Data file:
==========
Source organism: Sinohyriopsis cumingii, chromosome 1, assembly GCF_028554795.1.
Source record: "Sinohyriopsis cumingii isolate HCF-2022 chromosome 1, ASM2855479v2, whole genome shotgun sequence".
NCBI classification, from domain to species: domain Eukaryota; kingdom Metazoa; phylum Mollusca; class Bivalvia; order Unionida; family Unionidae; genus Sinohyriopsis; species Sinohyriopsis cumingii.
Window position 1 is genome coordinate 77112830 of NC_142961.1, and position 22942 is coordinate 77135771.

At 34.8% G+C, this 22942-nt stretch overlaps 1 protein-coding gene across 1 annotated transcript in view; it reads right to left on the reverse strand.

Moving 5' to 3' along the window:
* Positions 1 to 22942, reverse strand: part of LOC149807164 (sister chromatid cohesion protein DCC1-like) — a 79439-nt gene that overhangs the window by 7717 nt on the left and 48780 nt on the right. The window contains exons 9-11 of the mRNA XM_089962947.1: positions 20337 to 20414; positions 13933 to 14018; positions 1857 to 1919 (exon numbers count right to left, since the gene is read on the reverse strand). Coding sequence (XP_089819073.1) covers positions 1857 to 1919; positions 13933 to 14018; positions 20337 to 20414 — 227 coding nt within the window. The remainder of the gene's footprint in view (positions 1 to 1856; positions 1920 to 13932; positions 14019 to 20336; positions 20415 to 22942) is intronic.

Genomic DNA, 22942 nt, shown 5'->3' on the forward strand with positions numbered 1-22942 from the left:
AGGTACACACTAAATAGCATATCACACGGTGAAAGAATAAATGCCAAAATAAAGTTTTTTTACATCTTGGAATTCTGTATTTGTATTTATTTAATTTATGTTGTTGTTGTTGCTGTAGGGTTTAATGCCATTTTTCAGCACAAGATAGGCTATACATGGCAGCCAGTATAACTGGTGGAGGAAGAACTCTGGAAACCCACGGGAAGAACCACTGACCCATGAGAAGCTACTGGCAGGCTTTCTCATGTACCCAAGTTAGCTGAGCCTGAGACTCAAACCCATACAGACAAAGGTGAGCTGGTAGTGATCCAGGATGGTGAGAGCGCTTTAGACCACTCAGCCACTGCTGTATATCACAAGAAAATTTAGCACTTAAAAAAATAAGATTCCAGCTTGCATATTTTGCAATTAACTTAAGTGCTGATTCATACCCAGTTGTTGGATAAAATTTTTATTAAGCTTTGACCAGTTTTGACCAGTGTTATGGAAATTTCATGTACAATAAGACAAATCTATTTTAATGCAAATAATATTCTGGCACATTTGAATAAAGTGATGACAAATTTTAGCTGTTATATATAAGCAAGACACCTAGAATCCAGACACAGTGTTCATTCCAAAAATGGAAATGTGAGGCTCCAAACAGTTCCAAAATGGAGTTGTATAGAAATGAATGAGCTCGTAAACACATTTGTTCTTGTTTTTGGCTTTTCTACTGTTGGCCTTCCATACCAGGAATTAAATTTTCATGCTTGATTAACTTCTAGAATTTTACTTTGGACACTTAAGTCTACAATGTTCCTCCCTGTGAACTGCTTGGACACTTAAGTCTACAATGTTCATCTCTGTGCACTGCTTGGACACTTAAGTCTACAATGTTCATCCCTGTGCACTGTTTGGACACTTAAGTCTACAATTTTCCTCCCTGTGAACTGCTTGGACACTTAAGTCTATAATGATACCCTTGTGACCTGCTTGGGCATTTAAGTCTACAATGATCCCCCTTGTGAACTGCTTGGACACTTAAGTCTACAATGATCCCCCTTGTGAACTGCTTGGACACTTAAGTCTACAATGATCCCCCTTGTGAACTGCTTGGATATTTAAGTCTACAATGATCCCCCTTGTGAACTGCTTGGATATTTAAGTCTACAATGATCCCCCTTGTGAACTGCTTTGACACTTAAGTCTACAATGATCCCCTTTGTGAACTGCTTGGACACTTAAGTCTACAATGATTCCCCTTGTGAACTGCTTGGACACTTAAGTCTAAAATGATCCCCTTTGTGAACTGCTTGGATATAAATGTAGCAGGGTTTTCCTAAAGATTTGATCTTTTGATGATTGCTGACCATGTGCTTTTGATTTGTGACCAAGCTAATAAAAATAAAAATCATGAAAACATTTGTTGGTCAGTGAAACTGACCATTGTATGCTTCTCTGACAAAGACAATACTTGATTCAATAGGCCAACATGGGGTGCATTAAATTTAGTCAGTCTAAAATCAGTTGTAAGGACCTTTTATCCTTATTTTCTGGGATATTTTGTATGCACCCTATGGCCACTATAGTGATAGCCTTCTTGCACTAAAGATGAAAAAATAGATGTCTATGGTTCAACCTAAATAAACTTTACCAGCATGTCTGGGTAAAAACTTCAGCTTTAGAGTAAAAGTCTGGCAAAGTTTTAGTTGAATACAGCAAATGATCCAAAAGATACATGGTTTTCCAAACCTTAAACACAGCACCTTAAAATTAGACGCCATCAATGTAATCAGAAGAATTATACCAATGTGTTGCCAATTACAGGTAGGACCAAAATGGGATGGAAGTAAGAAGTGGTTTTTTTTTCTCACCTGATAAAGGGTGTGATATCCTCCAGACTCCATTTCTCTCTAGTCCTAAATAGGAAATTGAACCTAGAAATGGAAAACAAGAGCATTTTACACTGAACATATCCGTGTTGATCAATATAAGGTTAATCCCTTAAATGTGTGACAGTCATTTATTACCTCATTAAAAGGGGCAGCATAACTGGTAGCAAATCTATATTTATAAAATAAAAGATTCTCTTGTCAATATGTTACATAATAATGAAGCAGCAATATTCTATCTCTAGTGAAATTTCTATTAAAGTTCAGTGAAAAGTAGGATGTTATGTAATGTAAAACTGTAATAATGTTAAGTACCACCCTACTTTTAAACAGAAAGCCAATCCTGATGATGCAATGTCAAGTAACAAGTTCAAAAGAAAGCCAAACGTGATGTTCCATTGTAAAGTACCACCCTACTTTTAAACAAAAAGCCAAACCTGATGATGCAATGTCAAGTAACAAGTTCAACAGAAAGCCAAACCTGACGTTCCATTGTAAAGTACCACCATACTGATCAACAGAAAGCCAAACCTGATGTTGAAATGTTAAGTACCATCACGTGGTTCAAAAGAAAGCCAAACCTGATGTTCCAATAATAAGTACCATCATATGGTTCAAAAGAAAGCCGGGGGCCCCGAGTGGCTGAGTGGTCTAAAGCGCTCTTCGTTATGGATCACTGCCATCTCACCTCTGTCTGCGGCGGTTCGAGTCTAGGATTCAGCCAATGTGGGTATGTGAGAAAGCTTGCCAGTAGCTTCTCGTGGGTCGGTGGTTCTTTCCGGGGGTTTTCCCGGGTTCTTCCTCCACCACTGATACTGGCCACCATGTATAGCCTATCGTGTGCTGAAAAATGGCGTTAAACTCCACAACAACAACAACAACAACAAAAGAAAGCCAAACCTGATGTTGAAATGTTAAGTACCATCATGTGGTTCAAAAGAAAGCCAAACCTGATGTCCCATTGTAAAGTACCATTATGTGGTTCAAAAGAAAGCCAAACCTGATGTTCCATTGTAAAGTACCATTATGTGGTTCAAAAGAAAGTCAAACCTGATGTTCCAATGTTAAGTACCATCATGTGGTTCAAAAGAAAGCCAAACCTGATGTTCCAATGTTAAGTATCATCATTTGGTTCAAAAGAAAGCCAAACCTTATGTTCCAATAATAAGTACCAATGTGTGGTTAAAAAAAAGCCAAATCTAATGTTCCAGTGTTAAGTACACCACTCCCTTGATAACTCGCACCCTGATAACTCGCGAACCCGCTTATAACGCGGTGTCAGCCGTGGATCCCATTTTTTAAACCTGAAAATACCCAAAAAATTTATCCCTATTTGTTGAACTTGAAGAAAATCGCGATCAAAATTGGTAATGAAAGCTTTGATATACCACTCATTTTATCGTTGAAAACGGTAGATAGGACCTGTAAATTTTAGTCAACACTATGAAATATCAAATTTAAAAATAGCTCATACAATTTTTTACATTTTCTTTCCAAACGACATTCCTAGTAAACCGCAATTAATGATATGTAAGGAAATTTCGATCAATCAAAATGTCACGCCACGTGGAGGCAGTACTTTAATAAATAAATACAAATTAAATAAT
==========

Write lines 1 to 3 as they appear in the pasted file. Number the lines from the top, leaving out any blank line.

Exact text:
Source organism: Sinohyriopsis cumingii, chromosome 1, assembly GCF_028554795.1.
Source record: "Sinohyriopsis cumingii isolate HCF-2022 chromosome 1, ASM2855479v2, whole genome shotgun sequence".
NCBI classification, from domain to species: domain Eukaryota; kingdom Metazoa; phylum Mollusca; class Bivalvia; order Unionida; family Unionidae; genus Sinohyriopsis; species Sinohyriopsis cumingii.